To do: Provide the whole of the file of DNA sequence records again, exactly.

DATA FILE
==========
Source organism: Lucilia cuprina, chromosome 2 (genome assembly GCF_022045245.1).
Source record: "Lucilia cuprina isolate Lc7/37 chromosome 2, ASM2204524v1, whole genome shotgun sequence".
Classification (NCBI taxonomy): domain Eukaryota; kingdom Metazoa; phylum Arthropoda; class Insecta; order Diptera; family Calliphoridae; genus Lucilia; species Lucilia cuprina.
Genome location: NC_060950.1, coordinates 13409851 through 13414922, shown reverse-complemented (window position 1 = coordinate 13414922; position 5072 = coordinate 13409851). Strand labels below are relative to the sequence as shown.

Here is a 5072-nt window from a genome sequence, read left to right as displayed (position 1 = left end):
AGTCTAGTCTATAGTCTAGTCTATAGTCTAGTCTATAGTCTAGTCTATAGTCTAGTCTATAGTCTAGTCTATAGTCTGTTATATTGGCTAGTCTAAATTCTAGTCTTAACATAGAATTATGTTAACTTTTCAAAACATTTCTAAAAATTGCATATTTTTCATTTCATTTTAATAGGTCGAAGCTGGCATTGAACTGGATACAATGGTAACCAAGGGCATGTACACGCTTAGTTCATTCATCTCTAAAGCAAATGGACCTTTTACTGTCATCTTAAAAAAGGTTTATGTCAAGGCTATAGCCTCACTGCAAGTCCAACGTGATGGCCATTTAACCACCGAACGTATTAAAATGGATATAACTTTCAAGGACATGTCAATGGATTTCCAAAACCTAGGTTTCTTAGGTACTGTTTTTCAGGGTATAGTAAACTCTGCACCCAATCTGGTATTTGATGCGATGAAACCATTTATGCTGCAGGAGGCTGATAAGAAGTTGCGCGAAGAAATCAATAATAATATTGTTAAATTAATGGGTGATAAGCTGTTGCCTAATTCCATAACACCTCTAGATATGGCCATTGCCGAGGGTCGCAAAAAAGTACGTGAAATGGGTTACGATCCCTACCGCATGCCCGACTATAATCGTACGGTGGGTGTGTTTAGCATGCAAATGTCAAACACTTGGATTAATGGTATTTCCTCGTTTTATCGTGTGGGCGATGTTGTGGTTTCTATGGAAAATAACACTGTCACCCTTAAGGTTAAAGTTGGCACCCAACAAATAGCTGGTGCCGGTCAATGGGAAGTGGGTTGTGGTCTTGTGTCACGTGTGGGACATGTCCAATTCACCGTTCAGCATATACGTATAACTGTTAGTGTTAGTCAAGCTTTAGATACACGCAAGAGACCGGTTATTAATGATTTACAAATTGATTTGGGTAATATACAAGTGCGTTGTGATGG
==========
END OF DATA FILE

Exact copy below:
Source organism: Lucilia cuprina, chromosome 2 (genome assembly GCF_022045245.1).
Source record: "Lucilia cuprina isolate Lc7/37 chromosome 2, ASM2204524v1, whole genome shotgun sequence".
Classification (NCBI taxonomy): domain Eukaryota; kingdom Metazoa; phylum Arthropoda; class Insecta; order Diptera; family Calliphoridae; genus Lucilia; species Lucilia cuprina.
Genome location: NC_060950.1, coordinates 13409851 through 13414922, shown reverse-complemented (window position 1 = coordinate 13414922; position 5072 = coordinate 13409851). Strand labels below are relative to the sequence as shown.

Here is a 5072-nt window from a genome sequence, read left to right as displayed (position 1 = left end):
AGTCTAGTCTATAGTCTAGTCTATAGTCTAGTCTATAGTCTAGTCTATAGTCTAGTCTATAGTCTAGTCTATAGTCTGTTATATTGGCTAGTCTAAATTCTAGTCTTAACATAGAATTATGTTAACTTTTCAAAACATTTCTAAAAATTGCATATTTTTCATTTCATTTTAATAGGTCGAAGCTGGCATTGAACTGGATACAATGGTAACCAAGGGCATGTACACGCTTAGTTCATTCATCTCTAAAGCAAATGGACCTTTTACTGTCATCTTAAAAAAGGTTTATGTCAAGGCTATAGCCTCACTGCAAGTCCAACGTGATGGCCATTTAACCACCGAACGTATTAAAATGGATATAACTTTCAAGGACATGTCAATGGATTTCCAAAACCTAGGTTTCTTAGGTACTGTTTTTCAGGGTATAGTAAACTCTGCACCCAATCTGGTATTTGATGCGATGAAACCATTTATGCTGCAGGAGGCTGATAAGAAGTTGCGCGAAGAAATCAATAATAATATTGTTAAATTAATGGGTGATAAGCTGTTGCCTAATTCCATAACACCTCTAGATATGGCCATTGCCGAGGGTCGCAAAAAAGTACGTGAAATGGGTTACGATCCCTACCGCATGCCCGACTATAATCGTACGGTGGGTGTGTTTAGCATGCAAATGTCAAACACTTGGATTAATGGTATTTCCTCGTTTTATCGTGTGGGCGATGTTGTGGTTTCTATGGAAAATAACACTGTCACCCTTAAGGTTAAAGTTGGCACCCAACAAATAGCTGGTGCCGGTCAATGGGAAGTGGGTTGTGGTCTTGTGTCACGTGTGGGACATGTCCAATTCACCGTTCAGCATATACGTATAACTGTTAGTGTTAGTCAAGCTTTAGATACACGCAAGAGACCGGTTATTAATGATTTACAAATTGATTTGGGTAATATACAAGTGCGTTGTGATGG